Community Economic Development Unit

Community Economic Development Unit

About the Community Economic Development Unit

The City Bar Justice Center’s (CBJC) Community Economic Development (CED) Unit consists of the Neighborhood Entrepreneur Law Project (NELP), the Foreclosure Project and the Consumer Bankruptcy Project. Together, the projects are working towards addressing economic inequality in marginalized communities by providing clients with a range of free legal services.  The CED Unit assists clients at various points of economic uncertainty, whether it is applying for a bank loan to start a small business or understanding how bankruptcy may affect ones credit or help one to save their family home.  The legal assistance each project provides varies greatly, but their mission of revitalizing and stabilizing NYC communities is a common goal for the CED Unit, as well as for the larger CBJC. The CED Unit’s overall mission is to keep low-income communities intact through the promotion of community economic development and financial empowerment. Through our day to day services each project works towards achieving that goal and as a unit, we are working to strategize and implement new initiatives to encourage developmental growth and security for the NYC communities that are home to CBJC’s low-income clients.

As an integrated unit the projects work to assist clients in moving out of economic insecurity, while also providing meaningful pro bono work for transactional attorneys.

Get Involved: A Unique Volunteer Opportunity

The CED group has begun to develop new and interesting partnerships that not only enhance available resources for their clients, but also address overlapping issues that clients may be facing, while offering many new and meaningful pro bono opportunities for volunteers. Below is a brief description of the services each project in the CED Unit provides:

  • Consumer Bankruptcy Project (CBP): CBP provides high quality legal assistance to debt burdened low-income New Yorkers. The Project recruits, trains and mentors volunteer attorneys to advise consumers of their rights and responsibilities regarding outstanding debts. Where appropriate, volunteers prepare the forms and schedules necessary for a debtor to file a pro se Chapter 7 case and advise the debtor on the steps needed to successfully obtain a discharge. This Project allows clients who would otherwise be unable to file for bankruptcy, due to an inability to retain counsel, the opportunity to reorder their finances and obtain an economic fresh start.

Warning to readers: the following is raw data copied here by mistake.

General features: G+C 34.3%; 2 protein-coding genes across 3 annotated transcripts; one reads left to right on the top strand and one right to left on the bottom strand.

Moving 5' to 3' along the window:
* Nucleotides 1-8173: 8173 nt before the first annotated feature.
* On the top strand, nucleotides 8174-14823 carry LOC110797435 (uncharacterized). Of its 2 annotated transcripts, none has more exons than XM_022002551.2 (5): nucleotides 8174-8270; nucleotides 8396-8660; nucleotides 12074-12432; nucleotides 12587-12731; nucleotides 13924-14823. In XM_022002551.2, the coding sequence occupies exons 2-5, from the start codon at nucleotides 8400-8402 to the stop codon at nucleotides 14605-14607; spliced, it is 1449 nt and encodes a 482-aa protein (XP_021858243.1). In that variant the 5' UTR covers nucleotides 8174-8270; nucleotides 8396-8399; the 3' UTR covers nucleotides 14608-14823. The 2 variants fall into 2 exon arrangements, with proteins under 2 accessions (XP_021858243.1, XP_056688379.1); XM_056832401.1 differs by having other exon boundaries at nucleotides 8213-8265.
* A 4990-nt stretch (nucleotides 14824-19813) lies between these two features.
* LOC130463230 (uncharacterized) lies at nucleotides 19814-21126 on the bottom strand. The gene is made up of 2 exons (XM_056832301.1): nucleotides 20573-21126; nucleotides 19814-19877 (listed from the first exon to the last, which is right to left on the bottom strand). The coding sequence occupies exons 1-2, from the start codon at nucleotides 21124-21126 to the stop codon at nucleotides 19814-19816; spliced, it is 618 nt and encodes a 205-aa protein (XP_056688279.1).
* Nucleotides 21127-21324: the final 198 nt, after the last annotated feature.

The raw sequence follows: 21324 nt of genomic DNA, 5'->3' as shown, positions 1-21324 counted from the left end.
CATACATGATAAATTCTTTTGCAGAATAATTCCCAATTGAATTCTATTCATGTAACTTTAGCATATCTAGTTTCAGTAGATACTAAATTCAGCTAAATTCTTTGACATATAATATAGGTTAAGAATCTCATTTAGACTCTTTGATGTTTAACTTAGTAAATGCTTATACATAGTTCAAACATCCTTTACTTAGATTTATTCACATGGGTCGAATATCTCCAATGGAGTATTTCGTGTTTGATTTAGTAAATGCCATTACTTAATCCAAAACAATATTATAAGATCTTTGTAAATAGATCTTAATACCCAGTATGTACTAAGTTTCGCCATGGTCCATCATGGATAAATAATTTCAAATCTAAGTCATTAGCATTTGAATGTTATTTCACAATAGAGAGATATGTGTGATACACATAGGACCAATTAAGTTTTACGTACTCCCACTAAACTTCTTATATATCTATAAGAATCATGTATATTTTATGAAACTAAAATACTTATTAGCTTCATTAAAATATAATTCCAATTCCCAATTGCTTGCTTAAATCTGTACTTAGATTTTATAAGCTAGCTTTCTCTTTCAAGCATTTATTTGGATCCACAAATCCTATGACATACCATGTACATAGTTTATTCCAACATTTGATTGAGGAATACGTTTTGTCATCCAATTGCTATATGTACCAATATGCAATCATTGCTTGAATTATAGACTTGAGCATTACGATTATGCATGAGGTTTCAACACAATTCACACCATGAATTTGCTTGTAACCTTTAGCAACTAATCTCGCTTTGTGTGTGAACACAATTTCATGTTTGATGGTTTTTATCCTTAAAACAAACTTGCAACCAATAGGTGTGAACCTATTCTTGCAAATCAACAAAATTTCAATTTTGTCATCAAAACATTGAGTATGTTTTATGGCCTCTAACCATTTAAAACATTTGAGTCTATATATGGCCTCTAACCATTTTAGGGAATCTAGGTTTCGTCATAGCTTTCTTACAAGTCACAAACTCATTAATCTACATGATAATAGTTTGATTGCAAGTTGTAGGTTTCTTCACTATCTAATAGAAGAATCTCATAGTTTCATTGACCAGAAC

• Neighborhood Entrepreneur Law Project: NELP works in the community and collaborates with community based-organizations across New York City to assist low-income entrepreneurs in setting up or expanding their for-profit businesses. NELP provides free, quality legal assistance to entrepreneurs who may otherwise go without such assistance because of the traditionally high costs associated with legal services. Some of the legal issues addressed by the Project include matters concerning business entity formation, intellectual property protection, contract drafting and commercial lease reviews – matters which can be crucial to an entrepreneur just starting out and with limited resources. NELP recruits, trains and mentors volunteer attorneys to provide legal services to entrepreneurs at community based legal clinics and presentations as well as through direct representation.
  • Foreclosure Project: When the foreclosure crisis hit NYC in 2008, CBJC, together with the Federal Reserve Bank of New York, rose to the challenge by forming the Lawyers’ Foreclosure Intervention Network (LFIN). LFIN eventually expanded into CBJC’s Foreclosure Prevention Project, and has been operating under that name since 2009. The Foreclosure Prevention Project provides free legal assistance to low-and moderate-income homeowners facing foreclosure, with the goal of keeping New Yorkers in their homes whenever possible. We assist our clients by negotiating workout arrangements with lenders, attending settlement conferences, as well as applying for reinstatement loans and grants through non-profit and government programs, such as the New York State Mortgage Assistance Program (NYS-MAP). Occasionally, where appropriate, our attorneys may represent homeowners in litigation.

To become a CED partner, please contact Akira Arroyo. To contact other members of the CED Unit, please visit our Contact page.

 

Financial Empowerment Hub

Visit the CED Unit’s Financial Empowerment Hub to stay informed on the CED’s latest initiatives, get access to free finance resources, and more.

Visit the Hub

Latest news
  • September 29, 2017
    NELP’s Summer 2017 Financial Empowerment Workshop Series

    Over the summer, the Neighborhood Entrepreneur Law Project (NELP) partnered with Barclays and Rise New York to host a free three-part Financial Empowerment series. The series included two educational presentations and a one-on-one session with financial professionals from Barclays.
    Read more

  • September 19, 2017
    In the Wake of the Equifax Breach, Steps to Protect Yourself From Identify Theft

    Equifax, one of the largest credit monitoring and reporting agencies in the US, is one of the latest companies to fall victim to an online cyber security breach, putting nearly half of the US populations’ personal information at risk. Here are some steps you can take to protect yourself from identity theft.
    Read more

  • December 12, 2016
    CBJC Expands Community & Economic Development Efforts

    The City Bar Justice Center is ramping up its community and economic development efforts in 2017. Thanks to a new two-year Bank Settlement grant from the New York State Interest on Lawyer Account Fund (IOLA), CBJC has expanded its Foreclosure Project and Neighborhood Entrepreneur Law Project (NELP) this Winter.
    Read more